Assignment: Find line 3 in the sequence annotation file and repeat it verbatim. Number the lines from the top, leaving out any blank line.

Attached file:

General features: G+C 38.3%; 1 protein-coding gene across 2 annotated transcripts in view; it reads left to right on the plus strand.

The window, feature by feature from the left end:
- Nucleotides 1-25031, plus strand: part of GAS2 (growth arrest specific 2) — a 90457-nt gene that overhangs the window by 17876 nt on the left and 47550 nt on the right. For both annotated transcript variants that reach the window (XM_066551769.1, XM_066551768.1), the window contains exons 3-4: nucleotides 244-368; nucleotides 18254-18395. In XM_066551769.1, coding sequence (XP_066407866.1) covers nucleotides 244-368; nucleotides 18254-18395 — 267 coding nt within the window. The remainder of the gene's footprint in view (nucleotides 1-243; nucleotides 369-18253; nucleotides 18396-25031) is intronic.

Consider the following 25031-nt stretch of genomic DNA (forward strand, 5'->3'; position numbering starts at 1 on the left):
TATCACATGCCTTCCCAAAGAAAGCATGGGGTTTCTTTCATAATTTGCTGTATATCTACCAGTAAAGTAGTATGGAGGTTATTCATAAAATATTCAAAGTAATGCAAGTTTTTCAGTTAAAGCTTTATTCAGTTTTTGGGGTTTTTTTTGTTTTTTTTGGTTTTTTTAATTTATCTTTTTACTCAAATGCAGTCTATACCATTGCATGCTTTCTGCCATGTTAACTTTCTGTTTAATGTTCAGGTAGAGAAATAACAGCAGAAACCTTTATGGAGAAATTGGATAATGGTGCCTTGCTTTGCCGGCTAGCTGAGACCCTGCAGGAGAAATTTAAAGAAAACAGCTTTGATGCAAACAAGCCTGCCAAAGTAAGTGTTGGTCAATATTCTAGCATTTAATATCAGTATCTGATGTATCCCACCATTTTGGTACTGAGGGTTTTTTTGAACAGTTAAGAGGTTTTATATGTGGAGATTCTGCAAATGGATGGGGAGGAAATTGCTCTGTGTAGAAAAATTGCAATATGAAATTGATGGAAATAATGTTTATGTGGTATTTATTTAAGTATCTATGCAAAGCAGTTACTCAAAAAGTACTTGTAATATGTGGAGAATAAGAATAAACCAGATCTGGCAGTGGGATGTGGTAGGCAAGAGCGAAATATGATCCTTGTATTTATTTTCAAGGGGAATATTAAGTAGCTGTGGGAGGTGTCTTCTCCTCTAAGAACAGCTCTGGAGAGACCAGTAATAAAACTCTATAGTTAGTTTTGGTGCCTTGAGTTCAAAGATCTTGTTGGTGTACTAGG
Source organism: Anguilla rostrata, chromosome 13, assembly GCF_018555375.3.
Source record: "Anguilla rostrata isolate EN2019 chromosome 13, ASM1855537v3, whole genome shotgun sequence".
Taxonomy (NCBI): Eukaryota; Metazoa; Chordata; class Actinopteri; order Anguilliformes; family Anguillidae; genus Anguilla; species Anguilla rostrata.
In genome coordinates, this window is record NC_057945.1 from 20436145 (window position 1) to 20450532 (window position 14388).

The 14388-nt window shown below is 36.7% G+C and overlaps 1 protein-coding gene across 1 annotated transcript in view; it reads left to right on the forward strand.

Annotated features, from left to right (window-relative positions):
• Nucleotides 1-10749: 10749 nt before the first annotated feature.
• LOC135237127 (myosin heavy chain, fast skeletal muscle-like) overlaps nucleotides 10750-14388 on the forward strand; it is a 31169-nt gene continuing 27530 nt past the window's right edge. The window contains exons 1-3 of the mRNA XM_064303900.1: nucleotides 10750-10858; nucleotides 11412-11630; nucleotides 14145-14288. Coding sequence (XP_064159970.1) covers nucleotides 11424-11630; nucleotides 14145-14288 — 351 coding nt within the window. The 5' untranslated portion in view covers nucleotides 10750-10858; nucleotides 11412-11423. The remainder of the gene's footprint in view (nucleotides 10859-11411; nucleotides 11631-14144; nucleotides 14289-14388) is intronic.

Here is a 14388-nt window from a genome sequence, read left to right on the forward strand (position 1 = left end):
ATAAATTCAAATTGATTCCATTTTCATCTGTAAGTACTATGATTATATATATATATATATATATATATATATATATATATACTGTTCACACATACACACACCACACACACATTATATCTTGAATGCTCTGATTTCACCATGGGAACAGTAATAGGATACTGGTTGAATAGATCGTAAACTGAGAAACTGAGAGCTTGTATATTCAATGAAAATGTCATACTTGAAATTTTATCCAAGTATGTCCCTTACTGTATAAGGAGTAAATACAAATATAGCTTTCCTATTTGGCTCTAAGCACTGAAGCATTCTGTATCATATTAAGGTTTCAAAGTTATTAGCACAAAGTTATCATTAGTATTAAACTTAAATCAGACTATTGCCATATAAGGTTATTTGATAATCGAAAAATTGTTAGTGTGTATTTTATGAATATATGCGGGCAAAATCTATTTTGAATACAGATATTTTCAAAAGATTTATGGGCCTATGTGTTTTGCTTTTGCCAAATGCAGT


- Nucleotides 1-25031, plus strand: part of GAS2 (growth arrest specific 2) — a 90457-nt gene that overhangs the window by 17876 nt on the left and 47550 nt on the right. For both annotated transcript variants that reach the window (XM_066551769.1, XM_066551768.1), the window contains exons 3-4: nucleotides 244-368; nucleotides 18254-18395. In XM_066551769.1, coding sequence (XP_066407866.1) covers nucleotides 244-368; nucleotides 18254-18395 — 267 coding nt within the window. The remainder of the gene's footprint in view (nucleotides 1-243; nucleotides 369-18253; nucleotides 18396-25031) is intronic.